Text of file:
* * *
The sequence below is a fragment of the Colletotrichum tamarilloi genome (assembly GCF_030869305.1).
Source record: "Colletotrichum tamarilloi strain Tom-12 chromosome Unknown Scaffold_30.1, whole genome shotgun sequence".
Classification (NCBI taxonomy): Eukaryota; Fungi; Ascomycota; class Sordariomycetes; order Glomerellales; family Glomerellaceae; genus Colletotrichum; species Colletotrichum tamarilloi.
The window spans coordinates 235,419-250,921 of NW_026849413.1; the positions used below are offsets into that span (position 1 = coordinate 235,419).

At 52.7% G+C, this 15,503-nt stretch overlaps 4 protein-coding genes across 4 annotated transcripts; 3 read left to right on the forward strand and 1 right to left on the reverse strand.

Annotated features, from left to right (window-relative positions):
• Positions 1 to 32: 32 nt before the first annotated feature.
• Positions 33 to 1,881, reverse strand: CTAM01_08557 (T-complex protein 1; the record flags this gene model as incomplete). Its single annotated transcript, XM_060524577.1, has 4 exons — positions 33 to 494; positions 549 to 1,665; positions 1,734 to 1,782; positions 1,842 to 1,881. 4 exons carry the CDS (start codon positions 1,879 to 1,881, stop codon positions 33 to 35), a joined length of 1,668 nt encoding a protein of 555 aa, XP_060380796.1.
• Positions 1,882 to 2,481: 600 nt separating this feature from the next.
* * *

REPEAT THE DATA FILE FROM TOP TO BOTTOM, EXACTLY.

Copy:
The sequence below is a fragment of the Colletotrichum tamarilloi genome (assembly GCF_030869305.1).
Source record: "Colletotrichum tamarilloi strain Tom-12 chromosome Unknown Scaffold_30.1, whole genome shotgun sequence".
Classification (NCBI taxonomy): Eukaryota; Fungi; Ascomycota; class Sordariomycetes; order Glomerellales; family Glomerellaceae; genus Colletotrichum; species Colletotrichum tamarilloi.
The window spans coordinates 235,419-250,921 of NW_026849413.1; the positions used below are offsets into that span (position 1 = coordinate 235,419).

At 52.7% G+C, this 15,503-nt stretch overlaps 4 protein-coding genes across 4 annotated transcripts; 3 read left to right on the forward strand and 1 right to left on the reverse strand.

Annotated features, from left to right (window-relative positions):
• Positions 1 to 32: 32 nt before the first annotated feature.
• Positions 33 to 1,881, reverse strand: CTAM01_08557 (T-complex protein 1; the record flags this gene model as incomplete). Its single annotated transcript, XM_060524577.1, has 4 exons — positions 33 to 494; positions 549 to 1,665; positions 1,734 to 1,782; positions 1,842 to 1,881. 4 exons carry the CDS (start codon positions 1,879 to 1,881, stop codon positions 33 to 35), a joined length of 1,668 nt encoding a protein of 555 aa, XP_060380796.1.
• Positions 1,882 to 2,481: 600 nt separating this feature from the next.